Actually, I realise that one of the main ideas running through the daily drawings is about recognition, and specifically, how much information you need to see about something in order to recognise it. I was just thinking about that in connection with another love of mine, which is surface, which in turn gets translated into texture. For me there's a bit of a conundrum here: in paint I seem to work either with lots of 'surface', lots of texture, or none at all. When I'm working with none at all it becomes part of the challenge of what I'm doing to depict whatever I'm drawing without resorting to texture to give visual clues about the subject, which is a bit sneaky when sometimes I'm also messing around with scale. In print I work quite differently: texture and surface are and have always been important in the finished image, but I guess I don't always use them as signifiers of the content.
And there's another thing that interests me that has only dawned on me through looking at the daily drawings: I realise I'm often interested in what things aren't as much as what they are, or what they appear to be. Hence a continuing fascination with biological examples of chimerism. This has been of abiding curiosity to me for a number of years and I suppose I'm working away at it in my head, because I can sort of feel that soon it will begin to come out in my work in a way that hasn't been possible so far. And that's something I've realised, too: I do work with themes that grip me in strange and unexpected ways. For a few years now I've been working through a looping twist of river that has surfaced and resurfaced in a number of pieces. Why? I don't know, except that perhaps it has provided me with a 'way in' to the Australian landscape that hasn't been to do with the painterly 'problem' of how a European tries to render the colours of the bush!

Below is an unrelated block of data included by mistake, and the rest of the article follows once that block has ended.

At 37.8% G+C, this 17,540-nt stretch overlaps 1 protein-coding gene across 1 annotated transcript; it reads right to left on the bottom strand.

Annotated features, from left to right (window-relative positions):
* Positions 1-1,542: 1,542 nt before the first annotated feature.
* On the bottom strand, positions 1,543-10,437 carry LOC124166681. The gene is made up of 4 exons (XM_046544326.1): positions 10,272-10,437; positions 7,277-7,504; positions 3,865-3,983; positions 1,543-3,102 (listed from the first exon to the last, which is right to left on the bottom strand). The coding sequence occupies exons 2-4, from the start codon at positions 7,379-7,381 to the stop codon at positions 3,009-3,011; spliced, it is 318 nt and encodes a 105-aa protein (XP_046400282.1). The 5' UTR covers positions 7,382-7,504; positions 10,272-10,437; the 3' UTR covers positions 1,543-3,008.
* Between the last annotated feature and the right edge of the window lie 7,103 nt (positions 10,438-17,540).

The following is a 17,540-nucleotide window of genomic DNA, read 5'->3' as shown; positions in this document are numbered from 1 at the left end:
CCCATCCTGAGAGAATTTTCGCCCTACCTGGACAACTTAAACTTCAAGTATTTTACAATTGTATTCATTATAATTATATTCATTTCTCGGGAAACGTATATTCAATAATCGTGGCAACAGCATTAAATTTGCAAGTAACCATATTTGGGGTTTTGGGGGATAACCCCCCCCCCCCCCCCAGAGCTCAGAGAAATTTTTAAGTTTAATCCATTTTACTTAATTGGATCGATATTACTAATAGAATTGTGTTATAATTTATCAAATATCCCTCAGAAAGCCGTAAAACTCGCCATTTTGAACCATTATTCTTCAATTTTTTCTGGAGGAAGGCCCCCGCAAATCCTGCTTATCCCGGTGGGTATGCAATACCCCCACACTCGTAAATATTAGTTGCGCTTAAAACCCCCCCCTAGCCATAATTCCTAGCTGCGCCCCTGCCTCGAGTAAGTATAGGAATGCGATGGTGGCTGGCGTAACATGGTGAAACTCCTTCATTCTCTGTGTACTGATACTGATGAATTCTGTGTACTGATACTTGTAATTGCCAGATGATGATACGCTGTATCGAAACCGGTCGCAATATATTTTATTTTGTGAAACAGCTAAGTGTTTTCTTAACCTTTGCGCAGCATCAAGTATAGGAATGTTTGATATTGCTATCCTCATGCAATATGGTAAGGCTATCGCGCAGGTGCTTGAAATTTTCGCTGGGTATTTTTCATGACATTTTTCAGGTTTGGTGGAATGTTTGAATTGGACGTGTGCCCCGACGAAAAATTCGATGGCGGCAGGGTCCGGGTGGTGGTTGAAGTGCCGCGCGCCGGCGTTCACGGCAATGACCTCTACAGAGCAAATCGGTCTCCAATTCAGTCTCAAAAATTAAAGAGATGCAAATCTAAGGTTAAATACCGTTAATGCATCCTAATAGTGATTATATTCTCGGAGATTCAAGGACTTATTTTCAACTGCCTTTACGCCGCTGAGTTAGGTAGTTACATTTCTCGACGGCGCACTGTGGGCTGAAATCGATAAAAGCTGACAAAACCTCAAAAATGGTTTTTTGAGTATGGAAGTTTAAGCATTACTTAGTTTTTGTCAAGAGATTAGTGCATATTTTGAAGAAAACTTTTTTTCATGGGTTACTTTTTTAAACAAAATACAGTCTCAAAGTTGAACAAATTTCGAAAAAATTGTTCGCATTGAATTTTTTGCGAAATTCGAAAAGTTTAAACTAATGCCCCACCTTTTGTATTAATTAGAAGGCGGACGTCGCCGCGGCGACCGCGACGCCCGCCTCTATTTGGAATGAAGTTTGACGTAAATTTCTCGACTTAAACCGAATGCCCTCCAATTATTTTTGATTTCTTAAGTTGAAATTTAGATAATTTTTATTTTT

So there you go - these little drawings have really been working away at me. I feel a bit silly really. In some ways doing a little drawing every day isn't much different to taking your sketch book around with you and using it. I do use sketchbooks but they tend to be places in which I work things out: dimensions, ideas, make notes about other artists and their work or make plans for future pieces, rather than being somewhere I draw... I do think that so much of being an artist is about these bizarre and labyrinthine thought processes, about examining yourself and what you do (and not in a narcissistic way) and recognising what you do, or at least, it is for me.